Friday, February 1, 2019

The importance of proper recycling and the cost of “wishcycling”

Manchester School students discover what is recyclable (in 2016)
By Lorraine Glowczak

We are all aware that recycling is the process of collecting materials that would be otherwise thrown away and make them into new products. To recycle reduces waste in landfills, conserves natural resources and prevents pollution, to name just a few of the benefits. It’s for these reasons most Americans will properly recycle items such as water bottles, newspapers and glass jars.

But what about that plastic fork? Is that a recyclable item? If you are not sure but throw it in the recycling bin and hope that all is well? Then you are a “wishcycler.” And this one act can cost you and the town money.

The term, wishcycling, is when an individual throws questionable items into the recycling bin hoping that the object will be properly recycled once it reaches the facility. The Windham Town Council learned about this and more at their last Tuesday, January 22 meeting. “We receive a report each month on how much contamination is in our recycling,” Interim Town Manager, Don Gerrish, told the council. “We’ve been on notice and we are going start to pay if the recycling hits a certain percentage of contamination.”

As a result, Gerrish invited Environmental Educator from ecomaine, Katrina Vehnhuizen to speak to and inform the council on the improperly recycled items that occurs at both curbside and the silver bullet site within the Town of Windham.
Vehnhuizen provided a PowerPoint presentation and shared with the Council some of the major contamination materials that people try to recycle which include (but are not limited to) the following: CDs or DVDs, appliances, such as microwaves or refrigerators as well as vehicle parts, propane tanks, hair dryer, coffee grounds and diapers. For the record - plastic cup lids, straws, knives, forks, and spoons are not recyclable materials either and, if put in the recycling bin, are considered contamination material.

“We also get a lot of plastic bags including big black trash bags to grocery store shopping bags,” Vehnhuizen stated. “These items are considered contamination and should not be placed in the recycling bins or in the silver bullets.”

Informing the public is Vehnhuizen’s job and she mentioned her success in educating students at Maine schools regarding the importance of proper recycling. She told the Council about her work at Windham’s Manchester School.

Katrina Vehnhuizen from ecomaine speaks to the Town Council about about improper recycling, otherwise known as 'wishcycling'
In the December 23, 2016 edition of The Windham Eagle’s article, “Fifth graders are ‘talking trash’ at Manchester School’, it was explained that as a result of the efforts of fifth grade teacher Jennifer Ocean, the school was awarded a $3,000 School Recycling Grant from ecomaine to teach the students about environmental responsibility.

Vehnhuizen visited the school and provided a hands-on and educational opportunities, teaching the students the difference between what is trash and what is not, by quite literally going through the garbage produced by the first school lunch hour. began the trash audit session, first weighing, then discarding a full bag of rubbish on a huge blue tarp. With tongs and rubber gloves, the students were asked to separate the trash into four piles, 1. Actual trash. 2. Re-useable items such as Ziploc bags, 3. Recyclables such as milk cartons and 4. Compost. The students discovered that what initially began as 25 pounds of waste, when separated into appropriate piles, ended up being only 1 pound of real trash. The students quickly discovered how many unnecessary items are placed into landfills and thus the need to reduce the amount of solid waste disposal.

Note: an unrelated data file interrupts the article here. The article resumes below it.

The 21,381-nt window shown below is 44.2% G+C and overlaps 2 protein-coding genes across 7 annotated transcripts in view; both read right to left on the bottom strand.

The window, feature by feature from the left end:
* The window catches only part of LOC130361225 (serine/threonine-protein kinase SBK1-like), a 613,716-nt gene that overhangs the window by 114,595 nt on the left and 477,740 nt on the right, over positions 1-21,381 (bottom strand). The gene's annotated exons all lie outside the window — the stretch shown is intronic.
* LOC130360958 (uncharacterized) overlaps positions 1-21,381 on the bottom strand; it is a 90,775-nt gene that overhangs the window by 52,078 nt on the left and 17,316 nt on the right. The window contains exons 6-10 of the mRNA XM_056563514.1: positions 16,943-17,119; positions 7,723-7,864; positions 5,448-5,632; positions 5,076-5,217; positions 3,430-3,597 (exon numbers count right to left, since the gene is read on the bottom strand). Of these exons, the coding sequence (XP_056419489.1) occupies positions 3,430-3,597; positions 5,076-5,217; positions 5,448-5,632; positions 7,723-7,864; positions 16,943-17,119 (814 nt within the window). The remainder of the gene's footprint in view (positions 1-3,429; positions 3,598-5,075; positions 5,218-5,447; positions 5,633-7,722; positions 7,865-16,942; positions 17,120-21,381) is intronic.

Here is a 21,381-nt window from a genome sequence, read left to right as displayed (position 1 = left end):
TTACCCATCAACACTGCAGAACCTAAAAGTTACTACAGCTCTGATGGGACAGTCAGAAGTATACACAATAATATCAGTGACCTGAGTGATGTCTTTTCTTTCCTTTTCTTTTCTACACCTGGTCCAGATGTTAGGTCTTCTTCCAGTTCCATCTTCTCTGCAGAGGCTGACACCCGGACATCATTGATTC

Below is a helpful list to not only help reduce the amount of trash going into landfills, but to also help you and the Town of Windham save money.

Items that can be recycled:

Paper, including but not limited to:
All clean cardboard, paperboard and pizza boxes
Newspapers, advertising inserts and mail
Magazines, catalogs, phone books, hard cover books
Clean paper plates (not soaked or caked with food or oils)
Wrapping paper that can rip
Milk & juice cartons (it helps to remove caps, but isn’t necessary)
Drink boxes and other aseptic containers (such as nut milk boxes)
Shredded paper (contained in a clear plastic bag)
Plastic rigid containers marked with a #1 – #7 (NO Styrofoam, bags & films), including but not limited to:
Water bottles and salad containers jugs
Detergent bottles
Yogurt containers
Takeout food containers (not styrofoam)
Metal containers, including but not limited to:
Tin cans
Aerosol cans, such as shaving cream and hair spray (completely emptied)
Aluminum cans, tins and foil (not caked with food residue)
Pots and pans
Glass, including:
All glass bottles and jars

Items that cannot be recycled:

Propane, fuel, or gas (O²) tanks 
Plastic bags and film, such as SaranWrap®, shrink wrap or boat wraps 
Rope, cables, cords or wires
Yard waste or food (compost them instead!)
Video and audio tapes
e-waste, such as computers, laptops, TVs, etc. 
CDs or DVDs 
Appliances, such as microwaves or refrigerators 
Clothing, shoes or bedding 
Car, truck or boat parts, including batteries and brake rotors
Plastic cup lids, straws, knifes, forks, and spoons
Compact Fluorescent Lightbulbs (CFLs) and regular fluorescent bulbs.

For more information, contact ecomaine at 207-773-1738 or peruse their website at

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